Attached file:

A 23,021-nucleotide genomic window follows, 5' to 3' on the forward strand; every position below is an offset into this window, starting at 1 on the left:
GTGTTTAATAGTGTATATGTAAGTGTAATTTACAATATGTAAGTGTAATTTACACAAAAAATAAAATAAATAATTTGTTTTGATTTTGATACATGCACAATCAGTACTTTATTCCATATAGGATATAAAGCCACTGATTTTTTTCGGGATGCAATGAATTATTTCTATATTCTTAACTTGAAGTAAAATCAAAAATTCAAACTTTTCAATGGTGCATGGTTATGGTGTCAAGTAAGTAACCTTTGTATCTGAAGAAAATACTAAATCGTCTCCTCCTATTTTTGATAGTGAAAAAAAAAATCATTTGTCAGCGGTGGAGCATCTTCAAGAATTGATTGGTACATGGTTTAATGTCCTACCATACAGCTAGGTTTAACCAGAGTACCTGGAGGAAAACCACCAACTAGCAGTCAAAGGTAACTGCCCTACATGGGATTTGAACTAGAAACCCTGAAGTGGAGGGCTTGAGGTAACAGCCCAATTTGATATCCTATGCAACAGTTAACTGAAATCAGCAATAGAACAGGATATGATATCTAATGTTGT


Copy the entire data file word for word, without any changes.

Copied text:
A 23,021-nucleotide genomic window follows, 5' to 3' on the forward strand; every position below is an offset into this window, starting at 1 on the left:
GTGTTTAATAGTGTATATGTAAGTGTAATTTACAATATGTAAGTGTAATTTACACAAAAAATAAAATAAATAATTTGTTTTGATTTTGATACATGCACAATCAGTACTTTATTCCATATAGGATATAAAGCCACTGATTTTTTTCGGGATGCAATGAATTATTTCTATATTCTTAACTTGAAGTAAAATCAAAAATTCAAACTTTTCAATGGTGCATGGTTATGGTGTCAAGTAAGTAACCTTTGTATCTGAAGAAAATACTAAATCGTCTCCTCCTATTTTTGATAGTGAAAAAAAAAATCATTTGTCAGCGGTGGAGCATCTTCAAGAATTGATTGGTACATGGTTTAATGTCCTACCATACAGCTAGGTTTAACCAGAGTACCTGGAGGAAAACCACCAACTAGCAGTCAAAGGTAACTGCCCTACATGGGATTTGAACTAGAAACCCTGAAGTGGAGGGCTTGAGGTAACAGCCCAATTTGATATCCTATGCAACAGTTAACTGAAATCAGCAATAGAACAGGATATGATATCTAATGTTGT